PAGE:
Struggling to seal deals in the United States as regulatory scrutiny tightens, Chinese companies looking to invest in promising technology are finding a warmer welcome for their cash in Israel.
Chinese firms have long hunted in the United States for deals to develop their technological know-how and open up new markets, but their quarry has become more elusive since late 2016 due to increased U.S. protectionism and a tougher regulatory stance.
Last year, Chinese investment into Israel jumped more than tenfold to a record $16.5 billion, with money flooding into the country’s buzzing internet, cyber-security and medical device start-ups. These investments surged in the third quarter just as the U.S. regulatory crackdown began to bite, Thomson Reuters data shows.
In contrast, Chinese bidders scrapped a record $26.3 billion worth of previously announced deals from the United States in 2016, the data shows.
Speaking on the sidelines of a Hong Kong conference last month, TCL Corp chairman Li Dongsheng told Reuters that the review of one target company, which he declined to name, had been frozen following the appointment of President Donald Trump, who has championed a protectionist agenda.
Li’s phones-to-fridges group is scouting in Israel instead.
“I’m flying to Israel in May where we’ve selected more than 10 potential targets,” Li said, adding that the group was interested in technology companies dealing in smart manufacturing, new materials, big data and internet applications.
China Everbright Limited (CEL), the Hong Kong investment arm of state-owned China Everbright Group, is also looking to Israel, said Chen Shuang, CEL’s chief executive.
“Our Israel-focused fund has already invested in four local firms there, and we plan to invest in another three to four within this year.”
The Committee on Foreign Investment in the United States (CFIUS), which screens for national security risks, has become a major stumbling block for China-linked deals; China-backed Canyon Bridge Capital Partners has struggled with its $1.3 billion takeover of Lattice Semiconductor after members of Congress raised security concerns.
“The review has always been rigorous, but now it will be even more so (due to) a combination of increasingly strategic transactions from China and a new administration worried about certain Chinese actions,” said Miriam Sapiro, a former deputy U.S. Trade Representative who served as a CFIUS member during the administration of former President Barack Obama.
With Israel being a close U.S. ally, however, Chinese investment in sensitive tech there could also raise eyebrows, sources familiar with the CFIUS process say.
“China’s international surge of state-driven investments in emerging technologies should put the United States and our allies on notice,” said Representative Robert Pittenger, a Republican from North Carolina who said he was campaigning to improve information sharing on the issue with U.S. allies.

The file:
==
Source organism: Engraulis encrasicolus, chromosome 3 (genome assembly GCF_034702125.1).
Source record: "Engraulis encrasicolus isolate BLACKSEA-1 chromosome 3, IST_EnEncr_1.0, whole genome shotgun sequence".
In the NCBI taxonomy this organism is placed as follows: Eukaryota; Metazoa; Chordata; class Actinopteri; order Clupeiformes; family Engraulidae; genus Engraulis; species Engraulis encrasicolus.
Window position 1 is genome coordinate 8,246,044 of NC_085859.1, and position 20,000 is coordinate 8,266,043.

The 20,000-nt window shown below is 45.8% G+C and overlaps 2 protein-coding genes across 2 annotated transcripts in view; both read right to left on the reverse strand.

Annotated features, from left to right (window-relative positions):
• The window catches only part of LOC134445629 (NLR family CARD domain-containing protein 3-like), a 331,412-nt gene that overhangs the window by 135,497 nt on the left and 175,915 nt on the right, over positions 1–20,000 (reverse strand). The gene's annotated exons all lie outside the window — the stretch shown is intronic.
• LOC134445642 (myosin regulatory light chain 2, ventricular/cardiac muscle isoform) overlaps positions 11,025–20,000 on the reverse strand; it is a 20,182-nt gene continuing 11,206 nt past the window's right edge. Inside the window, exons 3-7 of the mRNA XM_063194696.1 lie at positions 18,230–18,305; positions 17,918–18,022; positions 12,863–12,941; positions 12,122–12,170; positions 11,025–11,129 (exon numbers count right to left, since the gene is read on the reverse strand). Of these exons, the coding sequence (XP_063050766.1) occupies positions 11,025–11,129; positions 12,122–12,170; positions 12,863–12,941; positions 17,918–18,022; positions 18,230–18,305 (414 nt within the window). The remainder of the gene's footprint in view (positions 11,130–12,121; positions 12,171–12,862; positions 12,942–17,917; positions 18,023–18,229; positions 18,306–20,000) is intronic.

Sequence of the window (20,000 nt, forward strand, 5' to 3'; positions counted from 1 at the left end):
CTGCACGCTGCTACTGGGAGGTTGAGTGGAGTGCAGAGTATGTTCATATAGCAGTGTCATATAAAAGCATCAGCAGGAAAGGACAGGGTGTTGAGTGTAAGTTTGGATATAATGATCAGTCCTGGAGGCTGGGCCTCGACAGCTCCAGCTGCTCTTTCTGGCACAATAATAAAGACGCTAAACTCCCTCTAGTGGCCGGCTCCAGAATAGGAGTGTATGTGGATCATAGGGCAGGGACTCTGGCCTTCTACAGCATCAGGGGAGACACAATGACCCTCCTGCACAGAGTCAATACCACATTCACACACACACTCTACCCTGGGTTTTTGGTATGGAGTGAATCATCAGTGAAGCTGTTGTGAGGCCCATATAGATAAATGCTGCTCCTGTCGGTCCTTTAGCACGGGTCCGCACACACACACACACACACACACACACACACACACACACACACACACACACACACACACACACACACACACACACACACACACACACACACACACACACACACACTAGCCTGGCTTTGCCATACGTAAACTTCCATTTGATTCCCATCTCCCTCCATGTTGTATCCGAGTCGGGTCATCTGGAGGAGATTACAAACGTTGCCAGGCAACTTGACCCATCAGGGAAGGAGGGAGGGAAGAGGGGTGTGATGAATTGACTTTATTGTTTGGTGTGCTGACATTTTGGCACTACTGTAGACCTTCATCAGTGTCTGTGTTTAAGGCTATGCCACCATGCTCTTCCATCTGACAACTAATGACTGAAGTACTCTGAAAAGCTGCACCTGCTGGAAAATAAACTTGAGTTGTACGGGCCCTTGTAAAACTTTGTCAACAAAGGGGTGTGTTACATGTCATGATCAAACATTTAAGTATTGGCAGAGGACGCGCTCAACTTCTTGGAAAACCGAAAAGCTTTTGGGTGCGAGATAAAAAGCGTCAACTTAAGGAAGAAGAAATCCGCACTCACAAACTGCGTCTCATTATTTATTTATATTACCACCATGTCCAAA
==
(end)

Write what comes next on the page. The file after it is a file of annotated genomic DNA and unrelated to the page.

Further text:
Late last year, the United States blocked the takeover of German chip equipment maker Aixtron by Fujian Grand Chip Investment Fund on security grounds.
Though Israeli Prime Minister Binyamin Netanyahu has touted Israel as a “perfect partner” for China in developing a range of life-changing technologies, it has not been all smooth sailing for Chinese bidders.
The government has expressed concerns over the purchase of key financial assets such as insurers, fretting over pension cash. Fosun last year scrapped its plan to buy a controlling stake in Israeli insurer Phoenix Holdings, saying conditions for the $462 million deal were “not met.”
Prior to 2016, China’s few investments into Israel were largely outside the high-tech space, from ChemChina’s acquisition of crop protection maker Adama to Bright Foods’ takeover of food company Tnuva.
That is now more than matched by deals in the tech start-up space, from telecoms group Huawei’s bid for cyber-security firm HexaTier, to venture capital investments by the likes of PingAn Ventures and China Broadband Capital into IronSource, a company that offers business development and distribution tools for mobile apps.
Tomer Bar-Zeev, chief executive of IronSource, said strategic Chinese investors are attractive because they offer Israeli firms a way in to the huge domestic Chinese market, which is otherwise difficult to crack.
“Once we became a portfolio company of these Chinese investors, they helped with opening doors in China … where the business community really relies on connections you build there.”
For Chinese buyers, Israeli assets are not only more easily accessible than in the United States, they are also often cheaper, say lawyers and bankers.
Rising competition is, however, starting to push up prices, helping Israeli private high-tech companies raise an all-time high of $4.8 billion last year, up 11 percent from 2015, according to the Israel Venture Capital Research Center and law firm ZAG.
Traditionally, many Israeli tech firms have sold out at an early stage to global giants like Cisco, IBM and Microsoft. But now start-ups like IronSource, one of Israel’s most valuable private tech firms, are using the sharp rise in private investment to pursue long-term growth.
“We are not worried to take Chinese money over U.S. money,” said Bar-Zeev of IronSource. “If you can deliver, there are endless opportunities.”